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Germany’s reported national team hire could be bad news for Tottenham Hotspur

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More like Julian No-glesmann, amirite?

RB Leipzig v FC Bayern Muenchen - Bundesliga
Bayern Munich manager Hansi Flick has been tipped to become the next manager of Germany.
Photo by Stefan Matzke - sampics/Corbis via Getty Images

By this point in this current season, two things have become pretty clear: Tottenham Hotspur manager Jose Mourinho’s days are numbered barring a miracle turnaround, and his preferred successor has already been identified.

Numerous outlets both in Germany and in the United Kingdom have reported that current RB Leipzig manager Julian Nagelsmann is the preferred manager to replace Mourinho should he be let go at or before the end of the current season. Nagelsmann is said to want the chance to manage in the Premier League as he continues his upward trajectory into becoming one of the most coveted managers in world football. It’s also implied that he’s not interested in making that move until the end of this current season.

However, one of the bedrock-solid truisms about being a Tottenham Hotspur supporter is that quite often we simply can’t have nice things. There’s been a development in football that doesn’t involve Tottenham or RB Leipzig that could nonetheless have a major impact over whether or not we could see Nagelsmann on the sidelines of the Tottenham Hotspur stadium next season. That development is the current vacancy in the German national team.

Longtime Germany manager Joachim Löw announced that he will step down from the position at the conclusion of this summer’s EURO 2020 competition. The Germany job is a plum position for any manager, but it’s assumed that a German coach will probably get the position. According to pundit and journalist Jan Aage Fjortoft on Twitter today, it looks likely that Löw’s successor will be current Bayern Munich manager Hansi Flick.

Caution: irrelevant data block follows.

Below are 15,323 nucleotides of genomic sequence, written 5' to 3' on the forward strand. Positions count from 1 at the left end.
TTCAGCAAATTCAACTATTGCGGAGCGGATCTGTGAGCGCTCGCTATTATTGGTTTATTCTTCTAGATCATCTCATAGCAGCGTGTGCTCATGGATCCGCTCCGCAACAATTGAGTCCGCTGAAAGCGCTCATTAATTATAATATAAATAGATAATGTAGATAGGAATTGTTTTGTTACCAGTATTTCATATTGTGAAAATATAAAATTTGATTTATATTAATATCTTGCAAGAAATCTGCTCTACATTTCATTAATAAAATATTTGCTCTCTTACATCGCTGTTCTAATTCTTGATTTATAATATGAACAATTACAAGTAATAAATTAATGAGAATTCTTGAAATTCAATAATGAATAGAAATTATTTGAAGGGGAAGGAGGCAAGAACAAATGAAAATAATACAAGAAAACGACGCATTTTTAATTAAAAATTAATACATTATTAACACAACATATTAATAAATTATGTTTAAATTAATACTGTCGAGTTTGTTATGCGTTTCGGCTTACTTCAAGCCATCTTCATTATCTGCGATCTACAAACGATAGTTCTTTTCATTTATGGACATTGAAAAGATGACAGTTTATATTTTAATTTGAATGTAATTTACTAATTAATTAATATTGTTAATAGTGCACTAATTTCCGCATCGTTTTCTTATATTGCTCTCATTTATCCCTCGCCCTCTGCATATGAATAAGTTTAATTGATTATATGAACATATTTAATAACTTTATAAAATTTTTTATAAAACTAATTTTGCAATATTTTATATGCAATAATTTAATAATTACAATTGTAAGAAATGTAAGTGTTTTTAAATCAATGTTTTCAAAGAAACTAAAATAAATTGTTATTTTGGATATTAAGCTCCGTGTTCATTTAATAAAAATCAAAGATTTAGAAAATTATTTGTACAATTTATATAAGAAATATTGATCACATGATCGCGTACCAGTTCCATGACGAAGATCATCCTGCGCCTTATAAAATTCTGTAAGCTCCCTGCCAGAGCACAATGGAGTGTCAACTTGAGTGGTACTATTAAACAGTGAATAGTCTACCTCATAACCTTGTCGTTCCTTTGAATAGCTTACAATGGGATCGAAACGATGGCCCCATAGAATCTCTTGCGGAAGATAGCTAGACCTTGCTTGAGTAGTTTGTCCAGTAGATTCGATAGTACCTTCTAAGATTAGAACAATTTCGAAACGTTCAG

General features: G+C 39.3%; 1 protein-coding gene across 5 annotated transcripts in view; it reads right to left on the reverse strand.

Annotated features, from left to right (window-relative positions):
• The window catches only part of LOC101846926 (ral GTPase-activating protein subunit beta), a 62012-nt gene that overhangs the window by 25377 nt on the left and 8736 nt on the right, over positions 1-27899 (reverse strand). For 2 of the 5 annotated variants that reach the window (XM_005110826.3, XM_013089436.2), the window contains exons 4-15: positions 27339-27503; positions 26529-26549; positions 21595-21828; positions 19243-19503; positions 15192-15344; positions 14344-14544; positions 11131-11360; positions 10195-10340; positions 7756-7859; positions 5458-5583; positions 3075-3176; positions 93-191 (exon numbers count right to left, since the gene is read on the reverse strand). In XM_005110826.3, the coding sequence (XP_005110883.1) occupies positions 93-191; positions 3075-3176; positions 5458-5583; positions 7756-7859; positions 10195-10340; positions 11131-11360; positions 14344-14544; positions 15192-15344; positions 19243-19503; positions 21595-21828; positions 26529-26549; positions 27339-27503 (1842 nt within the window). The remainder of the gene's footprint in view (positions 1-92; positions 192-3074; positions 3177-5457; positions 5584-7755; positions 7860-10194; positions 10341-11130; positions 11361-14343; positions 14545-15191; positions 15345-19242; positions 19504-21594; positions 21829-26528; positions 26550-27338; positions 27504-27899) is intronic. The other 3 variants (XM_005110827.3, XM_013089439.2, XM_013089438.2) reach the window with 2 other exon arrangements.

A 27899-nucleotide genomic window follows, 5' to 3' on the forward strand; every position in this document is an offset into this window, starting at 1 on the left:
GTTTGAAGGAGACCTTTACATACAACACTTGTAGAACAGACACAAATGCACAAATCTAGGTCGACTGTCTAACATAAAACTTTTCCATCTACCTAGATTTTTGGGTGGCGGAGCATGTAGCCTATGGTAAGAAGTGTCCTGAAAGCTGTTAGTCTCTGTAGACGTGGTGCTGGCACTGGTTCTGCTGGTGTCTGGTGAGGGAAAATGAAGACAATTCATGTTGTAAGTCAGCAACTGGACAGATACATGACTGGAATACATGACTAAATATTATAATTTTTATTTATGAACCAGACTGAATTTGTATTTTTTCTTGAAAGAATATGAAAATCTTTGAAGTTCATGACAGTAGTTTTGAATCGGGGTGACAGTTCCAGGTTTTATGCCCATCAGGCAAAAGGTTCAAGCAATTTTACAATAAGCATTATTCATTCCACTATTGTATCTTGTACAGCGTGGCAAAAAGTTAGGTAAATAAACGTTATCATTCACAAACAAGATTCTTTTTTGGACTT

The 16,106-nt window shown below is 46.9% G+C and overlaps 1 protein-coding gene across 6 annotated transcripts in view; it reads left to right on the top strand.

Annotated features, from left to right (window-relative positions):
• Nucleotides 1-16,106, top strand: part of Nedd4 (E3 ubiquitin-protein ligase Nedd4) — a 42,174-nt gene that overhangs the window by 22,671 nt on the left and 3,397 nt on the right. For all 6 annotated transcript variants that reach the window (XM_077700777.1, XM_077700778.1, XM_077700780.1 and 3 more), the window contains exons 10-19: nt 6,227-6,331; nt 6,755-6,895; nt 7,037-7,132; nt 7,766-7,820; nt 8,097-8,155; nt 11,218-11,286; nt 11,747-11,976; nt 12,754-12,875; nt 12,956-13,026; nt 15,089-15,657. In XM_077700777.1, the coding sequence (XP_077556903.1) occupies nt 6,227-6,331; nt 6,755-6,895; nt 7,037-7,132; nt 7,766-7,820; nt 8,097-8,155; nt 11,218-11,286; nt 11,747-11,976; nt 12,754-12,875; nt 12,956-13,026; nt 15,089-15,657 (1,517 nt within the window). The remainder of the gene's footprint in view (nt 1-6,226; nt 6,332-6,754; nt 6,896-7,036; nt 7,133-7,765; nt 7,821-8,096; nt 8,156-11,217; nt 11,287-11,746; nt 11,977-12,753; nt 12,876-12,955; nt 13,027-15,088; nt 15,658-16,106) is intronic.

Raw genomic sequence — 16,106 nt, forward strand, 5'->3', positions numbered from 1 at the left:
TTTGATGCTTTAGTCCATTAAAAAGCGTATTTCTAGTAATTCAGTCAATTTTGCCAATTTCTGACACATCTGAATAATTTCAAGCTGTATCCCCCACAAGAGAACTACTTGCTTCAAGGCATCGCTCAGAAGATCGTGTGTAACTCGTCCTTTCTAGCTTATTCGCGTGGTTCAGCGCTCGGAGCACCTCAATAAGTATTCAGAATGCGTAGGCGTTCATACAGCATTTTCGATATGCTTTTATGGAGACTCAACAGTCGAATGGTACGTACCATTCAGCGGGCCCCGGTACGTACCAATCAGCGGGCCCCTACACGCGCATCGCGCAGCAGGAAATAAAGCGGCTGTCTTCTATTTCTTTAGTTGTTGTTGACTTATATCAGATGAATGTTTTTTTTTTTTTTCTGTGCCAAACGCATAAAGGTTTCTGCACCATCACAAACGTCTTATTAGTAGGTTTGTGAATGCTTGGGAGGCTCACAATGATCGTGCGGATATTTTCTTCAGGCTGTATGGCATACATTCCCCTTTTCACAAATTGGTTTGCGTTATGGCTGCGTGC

Why is this important? Because if this is true, Bayern will probably be able to target just about any manager they want to replace Flick, which raises the possibility that they’ll go after and poach Nagelsmann from right under Daniel Levy’s nose. If there’s a job that Nagelsmann, a German himself, probably wouldn’t turn down, it’s the managerial position at the best club in Germany.

If this situation currently feels like a lot of hypothetical dominoes set up to hypothetically topple in a certain hypothetical way, you’d be correct. There are a lot of moving parts to this story, and a lot of supposition about what might happen as opposed to what will happen. It presupposes, for example, that Tottenham actually fire Jose Mourinho. It also presupposes that Fjortoft is correct about Germany targeting Flick, and that Flick would take the job. Continuing on this chain, it presupposes that Bayern would offer Nagelsmann and not someone like, say, Liverpool manager Jurgen Klopp, and that Julian would accept over any standing offer from Spurs. (Klopp to Bayern would in turn open the possibility that Nagelsmann could head to Liverpool instead, which is an even scarier proposition.)

All of these things are possible. Many, if not most, you could even say are likely. It does NOT mean that everything will play out exactly as described above. You could easily make the argument that the above sequence of events is overly fatalistic and for God’s sake we should probably save our angst at least until Mourinho is canned.

Quite honestly, having Julian Nagelsmann fall into Tottenham’s lap would require a perfect storm of positive circumstances on its own, but we’ve seen circumstances like that happen in the past to make us optimistic that something like this could happen again. That sort of confluence of events is how Spurs landed Hugo Lloris nine years ago. You can argue it’s how Mauricio Pochettino ended up in North London, or Rafael van der Vaart. Sometimes, good things happen.

But if Fjortoft is correct, this could be the first domino in a chain that leads to Spurs missing out on a potentially transformative manager and instead hiring someone significantly different. Who that second choice manager might be is a question for another article.